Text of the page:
DS: I do a workshop on How to Write Funny Stories. There is this idea that not everyone can do it, but I introduce a few techniques just to show that there is an underlying mechanism. Teachers could dig into a funny section and explore what makes it so. Look at the choice of vocabulary and word placement. What happens to the humour when you move a word? Does it kill the joke? I’m no expert, but it seems to me that focussing on the funny side of the books would be a good way to engage even more reluctant readers.

I also talk about the idea that stories obey the rules of their genre, and that superhero stories are particularly good at illustrating this, mainly because they all tend to work the same way. Moreover, I broke these rules in order to make the reader laugh. So, for example, rule 1: all superheroes have cool vehicles – the Batmobile, Wonder Woman’s Invisible Jet. But my superhero (and his brother) get to the scene of the crime on the bus. Can the children pull out the rules of the superhero story and see how I’ve subverted them for comic effect?

TRT: If you were to ‘pitch’ My Arch-Enemy is a Brain in a Jar in a sentence or two for teachers to use it in their classrooms or for parents to choose to read it at home, how would you sum it up?

DS: It’s Westworld meets the Prisoner, for kids. With a great spa for the grown-ups.

TRT: For those teachers reading this Q&A and would like to enquire about arranging the opportunity of a school visit from yourself, how would it be best to contact you regarding this?

Contact my publisher, Nosy Crow, please. I can’t do a whole heap of school visits as I need lots of time in my office to write the actual books. I am in awe of my peers who can write on trains and planes. I’m useless away from my desk.

Two more before you go (2)!

TRT: Finally, can you share with our readers something about yourself that they might be surprised to learn?

DS: I wrote two novels that didn’t get published.

TRT: Do you have a question you would like to ask the readers of The Reader Teacher?

DS: Why are funny novels treated with less inquiry than ‘serious’ novels?


Giveaway!

I have kindly been given a SIGNED series of David Solomons’ books:
 My Brother is a Superhero;
My Gym Teacher is an Alien Overlord;
My Evil Twin is a Supervillain
& My Arch-Enemy is a Brain in a Jar
& a Nosy Crow event pack (with plenty of resources, bunting, badges and display materials)
 to give away!

If you’d like to be in with a chance of being the ONE lucky winner of this very special giveaway and these utterly superb books, simply retweet (RT) this tweet!

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Review & Author Q&A: Running on Empty – S. E. Durrant (Illustrated by Rob Biddulph)

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‘A remarkable, revealing and realistic read that was every bit as brilliant as I hoped it would be in painting a powerfully poignant and at times, painfully honest picture of life where real heroes don’t wear capes. And sometimes, they don’t wear the correct-sized trainers either… This one will run and run.’

Rating: ⭐ ⭐ ⭐ ⭐ ⭐

Title: Running on Empty
Author: S. E. Durrant (@SEDurrant)
Illustrator (Cover): Rob Biddulph (@RobBiddulph)
Publisher: Nosy Crow (@NosyCrow/@NosyCrowBooks)
Page count: 208
Date of publication: 1st March 2018
Series status: N/A
ISBN: 978-1510102118

Perfect for Year 5, Year 6 & Year 7.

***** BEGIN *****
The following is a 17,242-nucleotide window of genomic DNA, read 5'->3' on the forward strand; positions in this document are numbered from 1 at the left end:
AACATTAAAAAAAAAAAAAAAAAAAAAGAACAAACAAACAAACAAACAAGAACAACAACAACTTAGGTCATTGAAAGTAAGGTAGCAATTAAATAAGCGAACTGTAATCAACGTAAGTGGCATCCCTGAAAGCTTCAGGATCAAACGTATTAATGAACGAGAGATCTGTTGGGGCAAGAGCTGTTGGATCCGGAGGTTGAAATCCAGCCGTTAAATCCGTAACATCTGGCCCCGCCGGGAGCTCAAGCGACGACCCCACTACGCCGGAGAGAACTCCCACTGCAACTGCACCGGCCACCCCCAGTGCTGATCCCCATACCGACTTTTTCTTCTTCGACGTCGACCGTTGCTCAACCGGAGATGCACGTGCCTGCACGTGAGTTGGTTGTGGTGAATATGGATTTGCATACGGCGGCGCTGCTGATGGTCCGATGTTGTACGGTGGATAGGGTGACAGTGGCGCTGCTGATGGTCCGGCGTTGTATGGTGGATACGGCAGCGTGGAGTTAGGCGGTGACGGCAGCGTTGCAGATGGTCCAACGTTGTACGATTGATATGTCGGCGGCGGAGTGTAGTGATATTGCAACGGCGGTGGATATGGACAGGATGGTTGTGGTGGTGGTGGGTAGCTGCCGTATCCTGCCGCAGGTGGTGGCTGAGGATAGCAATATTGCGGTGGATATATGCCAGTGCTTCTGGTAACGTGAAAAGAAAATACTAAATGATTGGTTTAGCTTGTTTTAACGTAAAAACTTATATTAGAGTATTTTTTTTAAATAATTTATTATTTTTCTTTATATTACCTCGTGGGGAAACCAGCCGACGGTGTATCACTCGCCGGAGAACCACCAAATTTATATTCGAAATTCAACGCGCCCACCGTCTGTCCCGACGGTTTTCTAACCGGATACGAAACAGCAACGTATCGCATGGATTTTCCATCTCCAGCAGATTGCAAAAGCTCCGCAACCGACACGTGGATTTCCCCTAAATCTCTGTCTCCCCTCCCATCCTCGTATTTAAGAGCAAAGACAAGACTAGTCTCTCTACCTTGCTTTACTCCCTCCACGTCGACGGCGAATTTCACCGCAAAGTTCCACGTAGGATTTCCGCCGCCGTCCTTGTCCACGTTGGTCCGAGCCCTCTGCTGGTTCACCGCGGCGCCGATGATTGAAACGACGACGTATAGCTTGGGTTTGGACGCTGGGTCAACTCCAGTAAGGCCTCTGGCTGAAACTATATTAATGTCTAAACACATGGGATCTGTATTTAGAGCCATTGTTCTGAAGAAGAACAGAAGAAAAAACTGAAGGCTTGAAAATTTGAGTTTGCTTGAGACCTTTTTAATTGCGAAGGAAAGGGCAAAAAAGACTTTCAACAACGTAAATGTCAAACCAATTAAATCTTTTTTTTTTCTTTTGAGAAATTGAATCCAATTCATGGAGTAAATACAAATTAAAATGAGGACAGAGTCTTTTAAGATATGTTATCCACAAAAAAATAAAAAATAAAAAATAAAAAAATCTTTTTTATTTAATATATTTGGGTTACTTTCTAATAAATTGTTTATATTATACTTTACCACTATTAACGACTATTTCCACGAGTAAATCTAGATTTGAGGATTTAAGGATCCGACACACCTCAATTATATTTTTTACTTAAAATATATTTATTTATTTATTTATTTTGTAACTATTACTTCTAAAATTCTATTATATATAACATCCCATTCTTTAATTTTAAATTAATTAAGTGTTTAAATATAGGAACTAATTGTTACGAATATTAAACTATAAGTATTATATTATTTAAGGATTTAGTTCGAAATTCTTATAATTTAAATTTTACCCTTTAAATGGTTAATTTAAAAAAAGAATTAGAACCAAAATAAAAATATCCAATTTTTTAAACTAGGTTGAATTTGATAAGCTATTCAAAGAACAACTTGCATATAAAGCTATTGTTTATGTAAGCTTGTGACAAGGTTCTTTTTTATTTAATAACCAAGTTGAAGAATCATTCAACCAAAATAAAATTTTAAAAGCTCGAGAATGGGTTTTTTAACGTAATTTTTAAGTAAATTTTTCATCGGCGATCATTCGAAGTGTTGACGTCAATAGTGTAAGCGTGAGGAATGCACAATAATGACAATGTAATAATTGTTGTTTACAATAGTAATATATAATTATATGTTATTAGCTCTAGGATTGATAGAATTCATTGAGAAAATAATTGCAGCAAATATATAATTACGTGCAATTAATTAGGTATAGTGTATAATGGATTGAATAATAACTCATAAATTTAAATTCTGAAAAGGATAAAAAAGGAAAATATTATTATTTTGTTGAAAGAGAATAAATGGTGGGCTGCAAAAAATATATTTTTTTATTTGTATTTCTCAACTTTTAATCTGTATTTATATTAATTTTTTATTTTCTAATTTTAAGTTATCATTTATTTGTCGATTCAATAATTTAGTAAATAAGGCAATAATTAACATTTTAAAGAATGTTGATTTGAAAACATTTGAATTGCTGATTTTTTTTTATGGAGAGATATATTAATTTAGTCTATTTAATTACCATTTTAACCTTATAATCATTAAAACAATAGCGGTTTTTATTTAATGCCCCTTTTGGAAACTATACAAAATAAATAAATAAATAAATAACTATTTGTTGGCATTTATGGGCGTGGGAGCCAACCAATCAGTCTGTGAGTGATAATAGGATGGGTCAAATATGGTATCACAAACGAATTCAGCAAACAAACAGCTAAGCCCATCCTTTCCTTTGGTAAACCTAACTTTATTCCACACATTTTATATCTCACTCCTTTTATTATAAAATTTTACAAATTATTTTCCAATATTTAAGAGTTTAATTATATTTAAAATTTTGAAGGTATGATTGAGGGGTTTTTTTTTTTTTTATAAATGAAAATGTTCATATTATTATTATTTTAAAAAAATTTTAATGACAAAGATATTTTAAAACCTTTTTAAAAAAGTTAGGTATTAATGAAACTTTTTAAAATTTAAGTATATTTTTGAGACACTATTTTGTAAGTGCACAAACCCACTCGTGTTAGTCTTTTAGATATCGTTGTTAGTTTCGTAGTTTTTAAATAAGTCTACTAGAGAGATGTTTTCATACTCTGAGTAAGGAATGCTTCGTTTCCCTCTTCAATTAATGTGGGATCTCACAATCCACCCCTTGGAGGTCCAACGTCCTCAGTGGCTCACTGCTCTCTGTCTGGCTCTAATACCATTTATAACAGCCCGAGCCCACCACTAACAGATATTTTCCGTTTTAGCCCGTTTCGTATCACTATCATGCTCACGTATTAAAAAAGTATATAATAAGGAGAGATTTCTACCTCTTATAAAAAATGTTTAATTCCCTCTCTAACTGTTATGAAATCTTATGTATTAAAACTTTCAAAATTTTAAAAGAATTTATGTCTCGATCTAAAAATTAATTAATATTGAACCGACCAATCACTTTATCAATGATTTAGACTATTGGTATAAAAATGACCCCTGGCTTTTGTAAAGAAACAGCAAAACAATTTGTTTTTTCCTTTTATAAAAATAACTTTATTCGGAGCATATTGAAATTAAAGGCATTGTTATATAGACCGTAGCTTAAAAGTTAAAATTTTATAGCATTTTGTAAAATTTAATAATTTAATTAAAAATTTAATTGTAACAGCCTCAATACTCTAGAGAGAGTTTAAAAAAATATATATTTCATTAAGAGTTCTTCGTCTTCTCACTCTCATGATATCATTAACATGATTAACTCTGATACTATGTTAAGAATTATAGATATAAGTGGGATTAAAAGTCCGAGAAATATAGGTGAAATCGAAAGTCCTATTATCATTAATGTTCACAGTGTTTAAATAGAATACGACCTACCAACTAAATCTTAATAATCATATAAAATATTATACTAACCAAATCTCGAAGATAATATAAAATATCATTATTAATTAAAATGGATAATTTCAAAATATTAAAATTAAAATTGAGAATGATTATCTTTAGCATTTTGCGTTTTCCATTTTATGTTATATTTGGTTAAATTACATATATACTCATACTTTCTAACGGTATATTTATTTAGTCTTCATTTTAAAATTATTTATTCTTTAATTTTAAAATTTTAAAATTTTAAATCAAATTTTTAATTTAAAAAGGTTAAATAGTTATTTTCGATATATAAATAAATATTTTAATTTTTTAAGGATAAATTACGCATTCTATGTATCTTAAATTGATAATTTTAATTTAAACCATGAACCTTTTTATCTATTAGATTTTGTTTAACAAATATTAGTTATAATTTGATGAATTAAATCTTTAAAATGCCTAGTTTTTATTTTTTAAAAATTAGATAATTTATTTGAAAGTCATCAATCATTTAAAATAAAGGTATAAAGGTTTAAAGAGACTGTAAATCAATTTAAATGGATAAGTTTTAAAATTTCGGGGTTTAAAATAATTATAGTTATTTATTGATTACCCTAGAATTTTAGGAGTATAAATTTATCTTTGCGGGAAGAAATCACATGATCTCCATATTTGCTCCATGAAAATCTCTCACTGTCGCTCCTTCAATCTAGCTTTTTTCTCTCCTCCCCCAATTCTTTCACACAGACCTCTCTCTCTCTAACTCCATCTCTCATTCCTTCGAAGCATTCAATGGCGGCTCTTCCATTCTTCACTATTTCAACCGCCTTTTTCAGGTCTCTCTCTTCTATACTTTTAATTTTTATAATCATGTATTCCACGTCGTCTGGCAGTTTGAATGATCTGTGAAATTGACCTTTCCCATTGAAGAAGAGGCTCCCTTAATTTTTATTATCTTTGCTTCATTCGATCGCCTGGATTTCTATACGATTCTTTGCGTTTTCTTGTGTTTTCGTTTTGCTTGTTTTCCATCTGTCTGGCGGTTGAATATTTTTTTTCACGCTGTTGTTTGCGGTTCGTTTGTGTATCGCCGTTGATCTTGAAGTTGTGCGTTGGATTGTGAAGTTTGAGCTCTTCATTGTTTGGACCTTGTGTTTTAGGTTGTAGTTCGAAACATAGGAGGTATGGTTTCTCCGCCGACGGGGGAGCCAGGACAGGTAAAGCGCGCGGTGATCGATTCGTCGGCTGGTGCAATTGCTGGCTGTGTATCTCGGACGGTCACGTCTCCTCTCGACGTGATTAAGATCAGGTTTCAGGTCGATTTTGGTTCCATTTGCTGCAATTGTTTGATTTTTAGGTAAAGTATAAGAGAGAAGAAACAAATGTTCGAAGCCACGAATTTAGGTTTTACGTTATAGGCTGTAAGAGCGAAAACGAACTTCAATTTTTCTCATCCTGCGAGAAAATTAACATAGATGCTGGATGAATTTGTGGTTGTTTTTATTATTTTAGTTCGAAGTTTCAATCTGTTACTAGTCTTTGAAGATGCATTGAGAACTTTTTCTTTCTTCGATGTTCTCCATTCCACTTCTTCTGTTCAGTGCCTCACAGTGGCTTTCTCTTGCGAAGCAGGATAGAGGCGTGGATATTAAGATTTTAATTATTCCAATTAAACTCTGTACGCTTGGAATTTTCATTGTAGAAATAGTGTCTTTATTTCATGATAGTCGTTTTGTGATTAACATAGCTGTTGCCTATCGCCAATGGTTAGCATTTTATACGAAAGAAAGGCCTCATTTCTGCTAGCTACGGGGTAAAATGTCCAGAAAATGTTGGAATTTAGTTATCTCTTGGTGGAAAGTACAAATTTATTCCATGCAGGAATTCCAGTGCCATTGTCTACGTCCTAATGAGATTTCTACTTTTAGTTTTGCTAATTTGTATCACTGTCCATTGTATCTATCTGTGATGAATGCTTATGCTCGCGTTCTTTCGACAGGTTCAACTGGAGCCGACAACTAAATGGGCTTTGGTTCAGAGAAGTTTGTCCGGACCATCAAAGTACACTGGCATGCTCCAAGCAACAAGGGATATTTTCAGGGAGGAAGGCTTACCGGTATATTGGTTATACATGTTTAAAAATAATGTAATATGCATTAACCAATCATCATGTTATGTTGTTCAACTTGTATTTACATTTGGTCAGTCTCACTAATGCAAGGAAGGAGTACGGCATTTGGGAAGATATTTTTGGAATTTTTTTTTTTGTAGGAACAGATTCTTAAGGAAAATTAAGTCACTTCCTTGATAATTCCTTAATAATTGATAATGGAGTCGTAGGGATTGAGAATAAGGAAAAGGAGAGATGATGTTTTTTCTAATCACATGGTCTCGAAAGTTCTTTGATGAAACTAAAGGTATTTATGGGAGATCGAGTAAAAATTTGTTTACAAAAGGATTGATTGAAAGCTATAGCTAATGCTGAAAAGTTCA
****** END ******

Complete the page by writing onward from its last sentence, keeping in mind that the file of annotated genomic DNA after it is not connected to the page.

#3Words3Emojis:
1. Remarkable ☺️
2. Revealing 😥
3. Real 👟


The thing that makes me different from other eleven-year-old boys, apart from my fantastic running ability, is that my parents have learning difficulties.

It’s no big deal for me. Really it isn’t. I don’t look after them.

We look after each other.

A story of family, friendship and trainers, Running on Empty will grip you till the finishing line…


The first line:

The most amazing thing I ever saw was Usain Bolt winning the 100 metres at the London Olympics.


Review: Living in East London, a quick stretch of the legs away from the hallowed track of the Olympic Stadium, AJ is a boy who was born to run. He lives, sleeps, eats, drinks and breathes running. After watching his idol Usain Bolt – albeit on TV – create history at the 2012 London Olympics by setting the world record, AJ spends his every waking moment trying to emulate his hero. He knows he’s different for two reasons. Different in that he has a terrific talent. But also different in that he leads a life unlike his friends, his peers and the people he sees around him, taking on the role and responsibility of a young carer by looking after his parents who have learning difficulties.

Due to the unconditional love, encouragement and support of his beloved grandfather, AJ’s talent develops in to something more than a talent. However his world starts to unravel as he is forced to adjust to life after the death of his grandfather who was more than his steadying influence, more like his rock. Roles are reversed as AJ soon recognises that his grandfather did more than he realised by keeping it all together for him and his parents, as he took charge of the running of the house and paying the bills. Suddenly AJ now finds himself trying to follow Grandad’s lead but with more responsibility than he could ever imagine bestowed upon his small shoulders.

When you’ve outgrown your trainers, you don’t want to run the risk of alerting social services to the situation and there’s no money left to put in the electricity meter – let alone enough to buy a new pair – it is clear that AJ will have a tough and tumultuous time to come trying to cope with it all. Although it seems that AJ’s grandfather cannot be replaced, his spirit does indeed live on in the security and stability that AJ seeks to provide for his parents. It is also here where his grandfather’s comforting words will live long in the memory: ‘Sometimes people think being different is a problem but actually it can be a very nice thing.’